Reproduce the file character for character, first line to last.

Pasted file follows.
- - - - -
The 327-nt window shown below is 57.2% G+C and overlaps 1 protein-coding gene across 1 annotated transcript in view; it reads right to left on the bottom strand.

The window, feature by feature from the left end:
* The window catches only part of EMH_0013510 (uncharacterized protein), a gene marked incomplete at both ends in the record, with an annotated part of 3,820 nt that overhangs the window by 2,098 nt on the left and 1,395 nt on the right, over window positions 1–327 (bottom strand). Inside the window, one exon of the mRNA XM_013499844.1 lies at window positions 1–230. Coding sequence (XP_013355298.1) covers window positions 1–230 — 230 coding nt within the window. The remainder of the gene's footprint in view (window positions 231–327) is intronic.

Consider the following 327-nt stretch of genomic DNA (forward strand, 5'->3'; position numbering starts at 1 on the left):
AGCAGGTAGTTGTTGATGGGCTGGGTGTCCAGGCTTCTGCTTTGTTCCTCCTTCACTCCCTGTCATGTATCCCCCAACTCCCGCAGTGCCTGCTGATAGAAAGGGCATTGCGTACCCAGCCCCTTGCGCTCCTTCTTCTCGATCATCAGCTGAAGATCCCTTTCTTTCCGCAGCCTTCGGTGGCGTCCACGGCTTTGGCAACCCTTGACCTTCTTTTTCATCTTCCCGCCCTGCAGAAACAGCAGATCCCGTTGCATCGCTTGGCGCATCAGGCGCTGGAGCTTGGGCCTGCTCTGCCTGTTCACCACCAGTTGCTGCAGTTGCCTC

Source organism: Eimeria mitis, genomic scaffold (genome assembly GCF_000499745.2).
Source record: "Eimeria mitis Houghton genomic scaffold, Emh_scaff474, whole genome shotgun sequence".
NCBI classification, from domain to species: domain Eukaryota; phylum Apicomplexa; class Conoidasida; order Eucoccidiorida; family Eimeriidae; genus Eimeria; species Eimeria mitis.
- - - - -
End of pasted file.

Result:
The 327-nt window shown below is 57.2% G+C and overlaps 1 protein-coding gene across 1 annotated transcript in view; it reads right to left on the bottom strand.

The window, feature by feature from the left end:
* The window catches only part of EMH_0013510 (uncharacterized protein), a gene marked incomplete at both ends in the record, with an annotated part of 3,820 nt that overhangs the window by 2,098 nt on the left and 1,395 nt on the right, over window positions 1–327 (bottom strand). Inside the window, one exon of the mRNA XM_013499844.1 lies at window positions 1–230. Coding sequence (XP_013355298.1) covers window positions 1–230 — 230 coding nt within the window. The remainder of the gene's footprint in view (window positions 231–327) is intronic.

Consider the following 327-nt stretch of genomic DNA (forward strand, 5'->3'; position numbering starts at 1 on the left):
AGCAGGTAGTTGTTGATGGGCTGGGTGTCCAGGCTTCTGCTTTGTTCCTCCTTCACTCCCTGTCATGTATCCCCCAACTCCCGCAGTGCCTGCTGATAGAAAGGGCATTGCGTACCCAGCCCCTTGCGCTCCTTCTTCTCGATCATCAGCTGAAGATCCCTTTCTTTCCGCAGCCTTCGGTGGCGTCCACGGCTTTGGCAACCCTTGACCTTCTTTTTCATCTTCCCGCCCTGCAGAAACAGCAGATCCCGTTGCATCGCTTGGCGCATCAGGCGCTGGAGCTTGGGCCTGCTCTGCCTGTTCACCACCAGTTGCTGCAGTTGCCTC

Source organism: Eimeria mitis, genomic scaffold (genome assembly GCF_000499745.2).
Source record: "Eimeria mitis Houghton genomic scaffold, Emh_scaff474, whole genome shotgun sequence".
NCBI classification, from domain to species: domain Eukaryota; phylum Apicomplexa; class Conoidasida; order Eucoccidiorida; family Eimeriidae; genus Eimeria; species Eimeria mitis.